George ???

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Re: correct speed

Post by Geronimo » Thu Apr 26, 2018 9:19 pm

george garside wrote:
Thu Apr 26, 2018 9:08 pm
irrespective of differing opinions on the role of the bass and treble ends of a box there is the fundamental problem of the degree not only of manual dexterity but also needing tobe, to some degree at least, ambidextrous.
I found what has been helping me get into the right frame of mind was just prefixing the piece at such with two bars of accompaniment only. For another piece, I prepended a trivial theme prefix just in the treble, once a fifth down from the actual theme, one a fourth, then separately the accompaniment (in original pitch) of the first major phrase and then start for good.

Starting the accompaniment off before the actual theme helps in establishing its independent nature, and once the theme starts, of course you try keeping it going in exactly the same manner as you started it alone. This kind of "listening to the accompaniment as a separate entity" thing just is easier to get into if you start off the accompaniment on its own. That way it's easier to get into a separate "background ear".

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Re: correct speed

Post by george garside » Thu Apr 26, 2018 10:02 pm

Geronimo wrote:
Thu Apr 26, 2018 9:19 pm
george garside wrote:
Thu Apr 26, 2018 9:08 pm

Starting the accompaniment off before the actual theme helps in establishing its independent nature, and once the theme starts, of course you try keeping it going in exactly the same manner as you started it alone. This kind of "listening to the accompaniment as a separate entity" thing just is easier to get into if you start off the accompaniment on its own. That way it's easier to get into a separate "background ear".
I agree!
george ;)

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Re: correct speed

Post by losthobos » Fri Apr 27, 2018 8:32 am

I prefer to keep rhythmic tempo with my foot...
Right or wrong make it strong...when in doubt miss it out...

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Re: correct speed

Post by Geronimo » Fri Apr 27, 2018 12:43 pm

losthobos wrote:
Fri Apr 27, 2018 8:32 am
I prefer to keep rhythmic tempo with my foot...
In general, that's not popular in orchestra/band settings since then you are competing with conductor and others for visual tempo cues. I also find that it works pretty bad with accordion since it affects the bellows pressure and thus adds unwanted "structuring" to long notes.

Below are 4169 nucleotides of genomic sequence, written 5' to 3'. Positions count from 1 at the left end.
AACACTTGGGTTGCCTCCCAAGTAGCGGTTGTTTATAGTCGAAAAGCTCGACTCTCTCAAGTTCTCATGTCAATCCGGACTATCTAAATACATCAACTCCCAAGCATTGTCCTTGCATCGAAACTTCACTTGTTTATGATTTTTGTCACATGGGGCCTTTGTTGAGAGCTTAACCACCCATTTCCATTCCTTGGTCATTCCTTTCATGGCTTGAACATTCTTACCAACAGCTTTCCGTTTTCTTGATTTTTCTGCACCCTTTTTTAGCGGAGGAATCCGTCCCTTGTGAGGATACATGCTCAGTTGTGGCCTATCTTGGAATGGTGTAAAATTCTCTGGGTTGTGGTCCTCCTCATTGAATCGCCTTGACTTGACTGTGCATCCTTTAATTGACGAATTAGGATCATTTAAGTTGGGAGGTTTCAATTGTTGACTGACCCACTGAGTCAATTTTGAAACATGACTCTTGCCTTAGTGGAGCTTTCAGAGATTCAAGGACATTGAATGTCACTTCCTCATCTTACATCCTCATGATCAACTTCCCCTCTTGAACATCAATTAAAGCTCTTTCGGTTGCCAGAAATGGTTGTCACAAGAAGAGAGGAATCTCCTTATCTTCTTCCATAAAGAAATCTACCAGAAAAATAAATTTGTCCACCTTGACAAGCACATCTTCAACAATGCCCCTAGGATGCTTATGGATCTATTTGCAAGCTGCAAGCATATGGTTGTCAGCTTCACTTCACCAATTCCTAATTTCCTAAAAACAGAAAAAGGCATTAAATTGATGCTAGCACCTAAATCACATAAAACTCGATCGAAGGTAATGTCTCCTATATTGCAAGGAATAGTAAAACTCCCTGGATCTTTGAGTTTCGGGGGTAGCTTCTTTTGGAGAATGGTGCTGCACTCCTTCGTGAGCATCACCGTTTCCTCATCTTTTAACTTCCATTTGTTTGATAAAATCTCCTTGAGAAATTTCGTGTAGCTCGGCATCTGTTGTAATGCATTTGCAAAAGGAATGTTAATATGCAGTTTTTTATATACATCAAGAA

If you want to use that sort of corporal timekeeping, it may make sense to practice just using a toe for this purpose. Less distractive for your bellows and fellows.

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Re: correct speed

Post by Geronimo » Fri Apr 27, 2018 12:55 pm

Geronimo wrote:
Thu Apr 26, 2018 2:46 pm
For me personally, the music wins another dimension once I manage not just using the left hand for "clapping along" with the right hand but giving it a distinct and identifiable consistent character and articulation of its own. Since the rhythm group is quite more tied into the meter by providing rhythmic accents and establishing harmony that usually also changes on rhythmic boundaries, a consistent character almost necessitates not getting distracted by all the tiny foibles the lead voice may engage in. And delegating the duty of proper time-keeping to the left hand actually allows the right hand to engage in more expressive freedoms without the performance losing its frame of reference.

I'm currently rerecording this "Turks Fruit" arrangement I am obsessed with right now and will put up a new version once I get a good enough take. It's actually demonstrating this approach pretty well by now and I think it works out nicely.
Ok, here is. I finally got a mostly correct (and by now even somewhat musical) version recorded nicely: Click this link for a rendition of Paul's "Turks Fruit" arrangement where I try pretty hard to let the treble sing out in a rhythmic somewhat free way over a rhythmic somewhat steady bass and chord foundation. That's particularly relevant for the first minute or two: afterwards stuff fits together in a tighter (and faster) manner so that this kind of "two/three instrument" idea of structuring the rhythms does not survive in a similarly recognizable manner.